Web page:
predestined us....to the praise of the glory of His grace," Eph 1:5,6. That some
are ordained to eternal life, and others passed by, and suffered to perish
eternally in their sin, is for the manifestation of the infinite perfections and
excellencies of God. The glory and beauty of the divine attributes is displayed
here with a shining lustre; as his sovereign authority and dominion over all his
creatures to dispose of them to what ends and purposes he pleases; his knowledge
and omniscience, in beholding all things past, present, and to come; his
vindictive justice, in ordaining punishments to men, as a just retribution for
sin; and his omnipotence, in making good his word, and putting all his
threatenings in execution. The glory of his goodness shines likewise here, in
making choice of any, when all most justly deserved to be rejected. And his
mercy shines here with an beautiful lustre, in receiving and admitting all who
believe in Jesus into his favour.

God Glorified in the Work of Redemption

4. This was the purpose that God proposed in that great and astonishing work of
redemption. In our redemption by Christ, we have the fullest, clearest, and most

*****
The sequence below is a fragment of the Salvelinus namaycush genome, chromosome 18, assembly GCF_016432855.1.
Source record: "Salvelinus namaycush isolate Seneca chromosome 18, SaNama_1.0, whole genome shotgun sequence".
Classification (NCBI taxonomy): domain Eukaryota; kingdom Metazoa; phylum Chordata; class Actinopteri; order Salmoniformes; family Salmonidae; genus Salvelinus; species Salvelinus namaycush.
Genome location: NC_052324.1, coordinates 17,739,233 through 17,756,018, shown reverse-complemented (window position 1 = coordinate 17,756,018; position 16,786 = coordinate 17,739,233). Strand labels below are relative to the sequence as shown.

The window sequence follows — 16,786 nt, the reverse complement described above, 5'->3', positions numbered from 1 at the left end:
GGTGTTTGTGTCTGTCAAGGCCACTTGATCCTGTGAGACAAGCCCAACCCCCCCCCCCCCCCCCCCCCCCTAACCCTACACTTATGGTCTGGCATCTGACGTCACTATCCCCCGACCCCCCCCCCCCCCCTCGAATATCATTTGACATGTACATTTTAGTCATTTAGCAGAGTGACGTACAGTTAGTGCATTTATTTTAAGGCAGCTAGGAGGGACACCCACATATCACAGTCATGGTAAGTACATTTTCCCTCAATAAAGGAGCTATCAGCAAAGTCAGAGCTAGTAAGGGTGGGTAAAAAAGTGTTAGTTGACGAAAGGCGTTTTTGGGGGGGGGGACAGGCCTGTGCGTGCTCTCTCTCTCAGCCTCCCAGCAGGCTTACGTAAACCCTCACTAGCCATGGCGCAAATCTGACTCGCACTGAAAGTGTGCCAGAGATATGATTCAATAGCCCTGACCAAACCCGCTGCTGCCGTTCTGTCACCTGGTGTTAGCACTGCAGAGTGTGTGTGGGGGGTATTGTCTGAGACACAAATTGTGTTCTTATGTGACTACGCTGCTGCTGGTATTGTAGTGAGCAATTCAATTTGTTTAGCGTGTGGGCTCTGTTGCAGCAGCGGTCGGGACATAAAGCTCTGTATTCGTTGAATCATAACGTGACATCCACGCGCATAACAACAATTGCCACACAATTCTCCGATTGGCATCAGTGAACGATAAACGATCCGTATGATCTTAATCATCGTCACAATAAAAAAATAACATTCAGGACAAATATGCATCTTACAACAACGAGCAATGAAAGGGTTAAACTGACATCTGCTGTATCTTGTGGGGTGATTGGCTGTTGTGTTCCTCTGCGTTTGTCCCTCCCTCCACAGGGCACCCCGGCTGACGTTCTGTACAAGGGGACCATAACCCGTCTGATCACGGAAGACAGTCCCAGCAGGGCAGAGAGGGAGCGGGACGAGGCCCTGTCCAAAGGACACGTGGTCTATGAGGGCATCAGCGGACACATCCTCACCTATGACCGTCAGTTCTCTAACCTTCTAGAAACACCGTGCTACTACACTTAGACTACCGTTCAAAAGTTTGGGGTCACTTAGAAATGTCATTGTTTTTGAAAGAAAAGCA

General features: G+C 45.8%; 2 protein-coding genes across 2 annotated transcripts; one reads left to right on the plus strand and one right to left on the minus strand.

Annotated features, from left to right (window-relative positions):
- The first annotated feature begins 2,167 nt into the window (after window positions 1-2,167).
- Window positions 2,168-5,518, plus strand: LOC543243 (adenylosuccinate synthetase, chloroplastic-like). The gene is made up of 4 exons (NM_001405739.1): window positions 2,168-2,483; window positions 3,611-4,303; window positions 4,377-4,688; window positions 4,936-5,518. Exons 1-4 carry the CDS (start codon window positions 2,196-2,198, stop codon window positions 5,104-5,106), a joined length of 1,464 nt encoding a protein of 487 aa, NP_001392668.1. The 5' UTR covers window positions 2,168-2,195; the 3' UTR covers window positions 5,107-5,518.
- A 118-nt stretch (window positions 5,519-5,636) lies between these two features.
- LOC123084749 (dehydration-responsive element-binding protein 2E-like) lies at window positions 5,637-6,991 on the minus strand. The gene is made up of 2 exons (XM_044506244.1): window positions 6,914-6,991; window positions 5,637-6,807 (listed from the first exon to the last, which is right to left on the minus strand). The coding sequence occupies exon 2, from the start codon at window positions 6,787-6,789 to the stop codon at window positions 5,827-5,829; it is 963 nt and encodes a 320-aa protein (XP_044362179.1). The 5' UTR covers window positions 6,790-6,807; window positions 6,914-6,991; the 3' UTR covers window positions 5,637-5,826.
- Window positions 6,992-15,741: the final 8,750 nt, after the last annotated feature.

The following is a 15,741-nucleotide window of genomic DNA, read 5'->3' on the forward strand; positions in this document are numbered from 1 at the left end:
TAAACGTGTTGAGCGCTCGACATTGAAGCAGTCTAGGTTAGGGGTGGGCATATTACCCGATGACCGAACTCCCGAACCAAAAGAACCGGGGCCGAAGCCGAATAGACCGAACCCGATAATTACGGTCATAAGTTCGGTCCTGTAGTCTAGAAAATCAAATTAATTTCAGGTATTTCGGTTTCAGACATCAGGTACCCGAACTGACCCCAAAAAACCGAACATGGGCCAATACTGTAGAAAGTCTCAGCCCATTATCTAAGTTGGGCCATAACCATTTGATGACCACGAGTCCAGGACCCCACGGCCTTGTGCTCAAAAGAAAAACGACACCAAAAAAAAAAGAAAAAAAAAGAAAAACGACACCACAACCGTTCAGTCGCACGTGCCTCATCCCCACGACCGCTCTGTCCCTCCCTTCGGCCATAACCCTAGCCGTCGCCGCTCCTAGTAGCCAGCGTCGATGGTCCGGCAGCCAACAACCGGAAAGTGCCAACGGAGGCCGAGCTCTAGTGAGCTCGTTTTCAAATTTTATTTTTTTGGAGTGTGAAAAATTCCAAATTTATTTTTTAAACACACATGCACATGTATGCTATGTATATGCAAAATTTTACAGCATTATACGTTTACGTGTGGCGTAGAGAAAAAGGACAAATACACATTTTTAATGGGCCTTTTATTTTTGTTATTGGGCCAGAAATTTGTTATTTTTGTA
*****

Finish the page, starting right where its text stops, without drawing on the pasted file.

delightful manifestation of the glory of God that ever was or shall be in this
life. All the declarations and manifestations that we have of his glory in the
works of creation and common providence, are but dim and obscure in comparison
with what is here. Indeed the glory of his wisdom, power, and goodness, is
clearly manifested in the works of creation. But the glory of his mercy and love
had lain under an eternal eclipse without a Redeemer. God had in several ages of
the world pitched upon particular seasons to manifest and reveal one or other
particular property of his nature. Thus his justice was declared in his drowning
the old world with a deluge of water, and burning Sodom with fire from heaven.
His truth and power were clearly manifested in freeing the Israelites from the
Egyptian chains, and bringing them out from that miserable bondage. His truth
was there illustriously displayed in performing a promise which had lain dormant
for the space of 430 years, and his power in quelling his implacable enemies by
the meanest of his creatures. Again, the glory of one attribute is more seen in
one work than in another: in some things there is more of his goodness, in other
things more of his wisdom is seen, and in others more of his power. But in the
work of redemption all his perfections and excellencies shine forth in their
greatest glory.

This is the goal that God proposed in their conversion and regeneration. Hence
it is said, Isa 43:21, "This people I have formed for Myself; They shall declare
My praise." Sinners are adopted into God's family, and made a royal priesthood
according to this very design, 1 Pet 2:9, "But you are a chosen generation, a
royal priesthood, a holy nation, His own special people, that you may proclaim
the praises of Him who called you out of darkness into His marvellous light."